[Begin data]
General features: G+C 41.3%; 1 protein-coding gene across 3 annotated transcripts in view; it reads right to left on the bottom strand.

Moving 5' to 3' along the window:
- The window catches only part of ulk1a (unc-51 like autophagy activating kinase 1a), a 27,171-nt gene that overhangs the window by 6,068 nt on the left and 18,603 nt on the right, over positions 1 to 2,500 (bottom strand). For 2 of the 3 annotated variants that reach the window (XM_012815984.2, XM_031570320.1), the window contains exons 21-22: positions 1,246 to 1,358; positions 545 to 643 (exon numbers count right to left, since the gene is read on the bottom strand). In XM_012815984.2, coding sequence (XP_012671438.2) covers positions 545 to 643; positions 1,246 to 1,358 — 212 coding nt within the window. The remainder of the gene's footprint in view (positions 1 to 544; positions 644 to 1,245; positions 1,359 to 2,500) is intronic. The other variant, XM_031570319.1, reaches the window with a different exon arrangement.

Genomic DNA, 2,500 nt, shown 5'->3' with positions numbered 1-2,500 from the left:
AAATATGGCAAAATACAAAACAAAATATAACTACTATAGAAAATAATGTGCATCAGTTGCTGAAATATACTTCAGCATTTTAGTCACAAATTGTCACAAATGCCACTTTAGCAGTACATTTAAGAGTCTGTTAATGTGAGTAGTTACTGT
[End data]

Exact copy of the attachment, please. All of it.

General features: G+C 41.3%; 1 protein-coding gene across 3 annotated transcripts in view; it reads right to left on the bottom strand.

Moving 5' to 3' along the window:
- The window catches only part of ulk1a (unc-51 like autophagy activating kinase 1a), a 27,171-nt gene that overhangs the window by 6,068 nt on the left and 18,603 nt on the right, over positions 1 to 2,500 (bottom strand). For 2 of the 3 annotated variants that reach the window (XM_012815984.2, XM_031570320.1), the window contains exons 21-22: positions 1,246 to 1,358; positions 545 to 643 (exon numbers count right to left, since the gene is read on the bottom strand). In XM_012815984.2, coding sequence (XP_012671438.2) covers positions 545 to 643; positions 1,246 to 1,358 — 212 coding nt within the window. The remainder of the gene's footprint in view (positions 1 to 544; positions 644 to 1,245; positions 1,359 to 2,500) is intronic. The other variant, XM_031570319.1, reaches the window with a different exon arrangement.

Genomic DNA, 2,500 nt, shown 5'->3' with positions numbered 1-2,500 from the left:
AAATATGGCAAAATACAAAACAAAATATAACTACTATAGAAAATAATGTGCATCAGTTGCTGAAATATACTTCAGCATTTTAGTCACAAATTGTCACAAATGCCACTTTAGCAGTACATTTAAGAGTCTGTTAATGTGAGTAGTTACTGT